Synopsis – A coming-of-age story of a girl who experience life through misadventures & dating apps.
My Take – Though she managed to register her presence in 2014’s Fugly (her debut), M.S. Dhoni: The Untold Story (2016) and showed enough spunk and range in the highly deplorable Machine (2017), it wasn’t until her segment in the 2018 Netflix anthology film, Lust Stories, that turned Kiara Advani into a recognizable name.
And with both her 2019 follow up films, Kabir Singh and Good Newwz, turning into massive commercial successes, Kiara Advani easily cemented herself as one of the hottest young actresses to look out for. Hence it came as no surprise when it was announced that she would be carrying T-Series and Emmay Entertainment‘s next venture entirely on her shoulders.
Providing more highlight, with the theaters back in India now reopening, post the easing of lock down restrictions due to the coronavirus pandemic, first-time director Abir Sengupta‘s coming-of-age comedy also makes for the second film wide Hindi film release (after Suraj Pe Mangal Bhari) in months, promising high entertainment quotient for an audience looking for the much-needed respite. Unfortunately, I think we all need to wait longer for that, as the film is easily one of the worst releases of 2020.
While the film starts of as a coming of age/sex comedy about a girl exploring her sexuality and choices, pasted with cringe worthy double meaning dialogues, midway, without any warning, it shifts gears and turns into a slight thriller with a dash of patriotism with a track of terrorism forcibly thrown in to promote harmony between India and Pakistan.
Resulting in a very strange film that leaves both ideas completely unjustified, making one question how such a sloppily written film every got the green light for financing and release.
Set in Ghaziabad, the story follows Indira “Indoo” Gupta (Kiara Advani), voluptuous young woman, who has everyone from adolescent boys to retired uncles lusting after her. However, Indoo is of the old school variety and won’t even let her sleazy boyfriend kiss her unless he proposes marriage. But when she ends up getting cheated upon, Indoo turns to her trusted friend, Sonal (Mallika Dua), a self-claimed encyclopedia on men’s needs, who suggests that she join a dating app, to initiate a no strings attached one night stand.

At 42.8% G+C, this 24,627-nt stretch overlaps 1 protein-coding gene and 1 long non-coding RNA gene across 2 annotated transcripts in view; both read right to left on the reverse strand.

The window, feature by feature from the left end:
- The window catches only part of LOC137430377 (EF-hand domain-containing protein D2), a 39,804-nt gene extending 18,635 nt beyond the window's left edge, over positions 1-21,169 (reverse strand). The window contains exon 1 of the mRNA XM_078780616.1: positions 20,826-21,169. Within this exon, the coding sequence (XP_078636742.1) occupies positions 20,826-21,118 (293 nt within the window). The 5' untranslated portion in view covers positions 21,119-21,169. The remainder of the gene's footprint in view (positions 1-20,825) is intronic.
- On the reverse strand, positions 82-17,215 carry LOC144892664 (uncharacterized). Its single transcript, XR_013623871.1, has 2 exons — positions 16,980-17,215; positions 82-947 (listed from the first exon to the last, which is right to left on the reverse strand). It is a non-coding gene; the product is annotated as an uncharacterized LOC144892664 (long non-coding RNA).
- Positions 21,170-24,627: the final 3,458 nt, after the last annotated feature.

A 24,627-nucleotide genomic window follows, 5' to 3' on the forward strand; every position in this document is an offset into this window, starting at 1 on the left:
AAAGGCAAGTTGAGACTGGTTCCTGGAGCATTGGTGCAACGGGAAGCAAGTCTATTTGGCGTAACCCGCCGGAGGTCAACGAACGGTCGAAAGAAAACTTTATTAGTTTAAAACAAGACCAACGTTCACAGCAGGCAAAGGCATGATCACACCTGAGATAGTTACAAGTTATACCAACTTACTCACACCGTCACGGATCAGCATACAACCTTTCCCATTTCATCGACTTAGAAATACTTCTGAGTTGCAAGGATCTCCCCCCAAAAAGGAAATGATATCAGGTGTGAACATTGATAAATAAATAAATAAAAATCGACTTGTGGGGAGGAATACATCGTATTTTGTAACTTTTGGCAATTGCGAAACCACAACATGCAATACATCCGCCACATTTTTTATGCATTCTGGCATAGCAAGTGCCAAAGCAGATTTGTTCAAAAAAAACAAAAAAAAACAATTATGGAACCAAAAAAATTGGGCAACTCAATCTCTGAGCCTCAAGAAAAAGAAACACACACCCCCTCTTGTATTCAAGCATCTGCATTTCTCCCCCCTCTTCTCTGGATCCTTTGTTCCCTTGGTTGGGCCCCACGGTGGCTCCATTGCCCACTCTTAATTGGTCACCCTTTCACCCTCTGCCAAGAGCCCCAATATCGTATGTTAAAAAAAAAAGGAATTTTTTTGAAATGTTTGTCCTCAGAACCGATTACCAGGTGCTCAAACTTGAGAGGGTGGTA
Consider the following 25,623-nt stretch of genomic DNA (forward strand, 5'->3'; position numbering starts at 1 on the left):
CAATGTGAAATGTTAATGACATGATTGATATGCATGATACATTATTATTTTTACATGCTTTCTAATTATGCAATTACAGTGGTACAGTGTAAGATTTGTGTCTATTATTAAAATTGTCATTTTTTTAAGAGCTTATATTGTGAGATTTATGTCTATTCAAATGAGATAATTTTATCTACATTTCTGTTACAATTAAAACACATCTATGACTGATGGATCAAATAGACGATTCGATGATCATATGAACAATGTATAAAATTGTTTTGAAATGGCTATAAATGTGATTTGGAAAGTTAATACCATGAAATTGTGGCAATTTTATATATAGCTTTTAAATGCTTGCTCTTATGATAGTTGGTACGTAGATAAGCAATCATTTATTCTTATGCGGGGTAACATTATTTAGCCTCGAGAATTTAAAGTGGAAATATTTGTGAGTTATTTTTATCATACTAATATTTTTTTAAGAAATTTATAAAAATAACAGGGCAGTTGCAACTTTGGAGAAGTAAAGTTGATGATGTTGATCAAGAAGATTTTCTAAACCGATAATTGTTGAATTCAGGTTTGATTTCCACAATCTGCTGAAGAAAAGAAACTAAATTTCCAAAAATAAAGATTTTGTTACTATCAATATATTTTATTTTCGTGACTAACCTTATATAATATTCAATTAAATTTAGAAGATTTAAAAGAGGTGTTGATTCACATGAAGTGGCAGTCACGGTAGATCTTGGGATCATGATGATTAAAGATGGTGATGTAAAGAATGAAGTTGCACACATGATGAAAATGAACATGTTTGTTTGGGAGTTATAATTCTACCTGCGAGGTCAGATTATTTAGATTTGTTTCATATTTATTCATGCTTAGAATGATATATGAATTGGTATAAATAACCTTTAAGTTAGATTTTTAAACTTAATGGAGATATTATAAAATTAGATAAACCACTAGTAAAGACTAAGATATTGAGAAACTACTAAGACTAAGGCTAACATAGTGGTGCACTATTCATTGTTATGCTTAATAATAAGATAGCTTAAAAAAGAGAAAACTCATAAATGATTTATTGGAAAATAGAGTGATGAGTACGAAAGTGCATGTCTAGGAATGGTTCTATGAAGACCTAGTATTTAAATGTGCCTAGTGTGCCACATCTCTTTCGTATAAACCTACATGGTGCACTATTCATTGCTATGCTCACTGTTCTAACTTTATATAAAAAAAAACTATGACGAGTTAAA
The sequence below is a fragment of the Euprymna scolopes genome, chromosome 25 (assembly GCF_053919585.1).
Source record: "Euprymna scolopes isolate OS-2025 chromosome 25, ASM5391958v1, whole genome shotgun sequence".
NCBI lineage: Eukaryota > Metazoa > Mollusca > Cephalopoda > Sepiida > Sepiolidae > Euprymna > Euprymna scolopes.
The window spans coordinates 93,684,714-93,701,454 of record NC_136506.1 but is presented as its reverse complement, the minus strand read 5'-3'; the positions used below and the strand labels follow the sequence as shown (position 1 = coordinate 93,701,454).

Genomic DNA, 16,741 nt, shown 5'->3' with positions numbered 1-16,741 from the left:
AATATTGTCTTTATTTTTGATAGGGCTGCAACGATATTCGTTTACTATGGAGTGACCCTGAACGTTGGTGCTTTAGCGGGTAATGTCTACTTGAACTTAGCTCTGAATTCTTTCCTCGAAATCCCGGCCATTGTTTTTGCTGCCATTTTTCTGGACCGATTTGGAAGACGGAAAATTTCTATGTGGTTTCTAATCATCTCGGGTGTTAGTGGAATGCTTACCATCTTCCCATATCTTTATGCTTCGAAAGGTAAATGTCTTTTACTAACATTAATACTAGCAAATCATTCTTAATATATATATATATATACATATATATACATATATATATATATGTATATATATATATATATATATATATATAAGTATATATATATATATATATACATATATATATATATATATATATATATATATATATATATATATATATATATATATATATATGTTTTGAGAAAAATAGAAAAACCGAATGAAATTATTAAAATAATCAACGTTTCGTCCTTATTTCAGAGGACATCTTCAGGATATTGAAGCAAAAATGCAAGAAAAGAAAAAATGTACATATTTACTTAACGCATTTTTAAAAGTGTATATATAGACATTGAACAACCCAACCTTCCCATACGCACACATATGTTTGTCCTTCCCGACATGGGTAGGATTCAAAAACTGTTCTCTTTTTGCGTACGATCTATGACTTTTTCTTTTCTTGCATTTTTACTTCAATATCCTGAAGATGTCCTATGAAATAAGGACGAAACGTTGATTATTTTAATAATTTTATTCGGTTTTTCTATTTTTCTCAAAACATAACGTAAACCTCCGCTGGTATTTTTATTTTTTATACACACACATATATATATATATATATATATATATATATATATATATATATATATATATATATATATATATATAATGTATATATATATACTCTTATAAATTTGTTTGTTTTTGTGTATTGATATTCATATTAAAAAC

Despite some initial apprehension, Indoo ends up taking this ill-advice and soon finds herself connecting and inviting a young man named Samar (Aditya Seal) to her home when she is alone. But when Samar reveals himself to be a Pakistani tourist, Indoo begins to wonder if she has inadvertently harbored a wanted terrorist suspect who has left the whole town abuzz.
The film actually opens on a quite promising note. Despite the cringe factor being introduced early on the film seemed to have all the makings of an unpredictable entertainer that is until the plot decides to derail itself and never gets back on track. Not a single attempt is made then onwards to salvage the goings-on by the characters, and their dialogues that are either unfunny, regressive, judgmental, objectionable and at most times downright crass.
When we see creepy old men and weird teens make a beeline to grab Indoo’s attention, it becomes amply clear that once again casual sexism is going to be passed off as comedy, which is loud, unfunny and downright crass. And without an ounce of conviction in the telling. For a supposed comedy, the film just lacks sorely in the department of funny dialogues and humorous punches.
The film also uses various tropes in hopes of making one connect to the story, however the elements put forth are naive at best.
Like Zomato has become Gomato, Facebook is Fakebook, Tinder is Dinder and when Sonal gives an advice, a meter pops up on screen. Similarly a meter appears when Samar appears in the loo.
The problem with writer-director Abir Sengupta’s film is that it’s highly preposterous and profoundly silly. Just like Indoo’s character that cannot decide whether she wants to be the badass and have all the fun or worry about her societal status, the film’s narrative also seems confused.
From full on Pakistan-bashing to half-hearted jingoism to preaching about not judging a book by its cover to saying that all Indians are highly judgmental, the film just flies in all directions, never landing anywhere. The only reprieve coming in the form of songs that are well shot with vivid imagination.
Performances wise, Kiara Advani looks drop dead gorgeous and strives hard to make sense of the randomness of her character. Her screen presence is extremely appealing and she puts up a very entertaining performance. The manner in which she rants angrily throughout the film makes for a humorous watch.
Aditya Seal is also very good and tries hard to salvage what he can from its convoluted plot. Mallika Dua does complete justice to her role and manages to bring in some laughs with her north accent. In other roles, Iqbal Khan, and seasoned and veteran actors like Rakesh Bedi, Rajendra Sethi and Rajesh Jais are simply wasted. On the whole, ‘Indoo Ki Jawani’ is a cringe-worthy half-baked comedy that derails at every turn.
Directed – Abir Sengupta
Rated – PG13
Run Time – 118 minutes